Fifteensquared

Never knowingly undersolved.

Independent 7441 by Scorpion (Saturday 21 August)

Posted by petebiddlecombe on August 28th, 2010

petebiddlecombe.

Solving time: About 38 minutes says my copy, but I think this includes an arbitrary penalty for running out of patience and looking up the posssibilities for 5D, which was a bit poor on my part. Overall I thought it was a bit easier than the previous Saturday’s Anax puzzle, but only a bit. The fairly black outer edge had me watching out for some theme or a message in the grid, but I didn’t spot anything, which may be a cue for an egg on face moment.

Across
6 EASE=lighten,(mura)L
8 BURG(H)LE,Y – I was cross with myself for this because I thought of the right horse trials but somehow convinced myself they were “Burleigh” like the aristocratic hurdler of the “Chariots of Fire” era.
9 NEBRASKA – support=BRA, in Snake* – not quite sure whether the Snake in the surface is the old European currency exchange rate mechanism, or Nebraska’s Snake River, not that it matters
10 C(inque),LEFT=port
11 (spl)IFF,Y=unknown – theoretically, “unknown” in crosswords is X,Y, or Z, but as I advised elsewhere recently, always try Y first if you’re in a hurry
12 ABS = “six pack”,CON=Conservative=party,DER=rev. of red=wine
13 TWI(t=temp.)C(h=hot)ER – if the answer is new for you, you need Chambers to confirm that it’s church slang for someone who habitually goes to church twice on a Sunday. Chambers also has “oncer” but no “thricer”
15 TIG(e)R=cat losing last of ninE,IS=lives
18 DIAL=face (we’re in the slang zone again – COED calls this “Brit informal”),ARID=meagre (100% solid if you look up “arid” in Chambers, a bit iffy if you look in COED or Collins),E=English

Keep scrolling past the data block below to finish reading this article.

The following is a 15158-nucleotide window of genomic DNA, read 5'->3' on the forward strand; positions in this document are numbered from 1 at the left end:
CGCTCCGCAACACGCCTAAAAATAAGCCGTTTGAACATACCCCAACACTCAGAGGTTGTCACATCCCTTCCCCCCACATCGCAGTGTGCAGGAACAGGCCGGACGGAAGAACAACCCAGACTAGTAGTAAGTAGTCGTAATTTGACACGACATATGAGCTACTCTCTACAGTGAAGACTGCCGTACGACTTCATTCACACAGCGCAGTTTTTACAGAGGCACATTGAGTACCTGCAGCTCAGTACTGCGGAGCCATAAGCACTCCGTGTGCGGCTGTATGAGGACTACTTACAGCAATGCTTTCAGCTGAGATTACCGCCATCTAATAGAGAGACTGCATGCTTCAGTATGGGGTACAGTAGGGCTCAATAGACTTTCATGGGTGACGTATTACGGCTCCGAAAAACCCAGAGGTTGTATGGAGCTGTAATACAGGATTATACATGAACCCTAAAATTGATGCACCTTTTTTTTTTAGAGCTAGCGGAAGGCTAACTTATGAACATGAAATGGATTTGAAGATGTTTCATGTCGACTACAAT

19 POSH = shop* – Posh = “WAG” is from Posh Spice = Mrs. David Beckham, a well-known WAG = back-formed singular of WAGs = “wives and girlfriends”
20 See 4D
21 DERRIERE = “stern”, = “Derry air”
22 ANTENNAE – reverse hidden in “ocean net naturally”
23 D(ATE)D – to “see” someone is to date them
 
Down
1 FEVER=illness,FE=iron,W=weak (Physics, in Chambers as someone more observant points out below) W=?=”weak”. W=weak is the only way I can account for the final W in this medicinal plant, but I can’t justify it from dictionaries – only w=week. So I think we’ve got the wrong word. “Week after illness” seems like a start for a possible surface meaning, but not the one used here, so I wonder if a reworking of a former intended surface caused the trouble, or maybe just bad handwriting.
2 A-LIST=kind of celeb,AIR=publicise,DARLING=favourite
3 TRICK OF THE TRADE – cryptic def. using “trick” to hint at games like bridge, skat, piquet, etc. etc.
4/20 SH=Mum=keep quiet,EEPDOG TRIAL = (pig dealer to)*
5 DEXTER – double def., dexter being a small breed of cow (which makes perverse sense if you think a huge big cow might be ‘sinister’)
7/19 SPR(AY=agreed,P.A.=annually)INT – in Collins and Chambers you can “career” without losing control, which makes sprint=career OK
8 BRA(S=special,S=(ditto))Y – Heston Blumenthal’s “Fat Duck” (watch out for the dreadfully easy typo of that one!) restaurant is in Bray. Well, at least he makes a change from the vicar.